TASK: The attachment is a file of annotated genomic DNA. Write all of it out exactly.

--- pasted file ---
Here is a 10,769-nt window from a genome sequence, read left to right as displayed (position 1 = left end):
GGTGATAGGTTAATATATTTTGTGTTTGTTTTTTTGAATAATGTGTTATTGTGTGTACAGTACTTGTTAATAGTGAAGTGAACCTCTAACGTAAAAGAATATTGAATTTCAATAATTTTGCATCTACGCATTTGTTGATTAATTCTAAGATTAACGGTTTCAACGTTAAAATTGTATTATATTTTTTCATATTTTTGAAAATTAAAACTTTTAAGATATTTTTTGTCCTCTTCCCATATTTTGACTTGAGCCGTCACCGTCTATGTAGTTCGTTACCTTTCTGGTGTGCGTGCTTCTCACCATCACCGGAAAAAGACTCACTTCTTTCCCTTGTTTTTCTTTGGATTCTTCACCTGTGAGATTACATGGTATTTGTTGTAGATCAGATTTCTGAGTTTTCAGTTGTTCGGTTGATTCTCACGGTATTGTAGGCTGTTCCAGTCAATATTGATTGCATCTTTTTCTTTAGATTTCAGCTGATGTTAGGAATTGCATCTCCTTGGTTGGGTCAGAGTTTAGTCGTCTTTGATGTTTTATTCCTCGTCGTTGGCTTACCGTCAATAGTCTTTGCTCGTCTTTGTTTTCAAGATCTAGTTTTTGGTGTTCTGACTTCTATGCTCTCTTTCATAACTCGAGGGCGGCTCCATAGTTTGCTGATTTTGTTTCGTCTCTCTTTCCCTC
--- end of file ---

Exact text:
Here is a 10,769-nt window from a genome sequence, read left to right as displayed (position 1 = left end):
GGTGATAGGTTAATATATTTTGTGTTTGTTTTTTTGAATAATGTGTTATTGTGTGTACAGTACTTGTTAATAGTGAAGTGAACCTCTAACGTAAAAGAATATTGAATTTCAATAATTTTGCATCTACGCATTTGTTGATTAATTCTAAGATTAACGGTTTCAACGTTAAAATTGTATTATATTTTTTCATATTTTTGAAAATTAAAACTTTTAAGATATTTTTTGTCCTCTTCCCATATTTTGACTTGAGCCGTCACCGTCTATGTAGTTCGTTACCTTTCTGGTGTGCGTGCTTCTCACCATCACCGGAAAAAGACTCACTTCTTTCCCTTGTTTTTCTTTGGATTCTTCACCTGTGAGATTACATGGTATTTGTTGTAGATCAGATTTCTGAGTTTTCAGTTGTTCGGTTGATTCTCACGGTATTGTAGGCTGTTCCAGTCAATATTGATTGCATCTTTTTCTTTAGATTTCAGCTGATGTTAGGAATTGCATCTCCTTGGTTGGGTCAGAGTTTAGTCGTCTTTGATGTTTTATTCCTCGTCGTTGGCTTACCGTCAATAGTCTTTGCTCGTCTTTGTTTTCAAGATCTAGTTTTTGGTGTTCTGACTTCTATGCTCTCTTTCATAACTCGAGGGCGGCTCCATAGTTTGCTGATTTTGTTTCGTCTCTCTTTCCCTC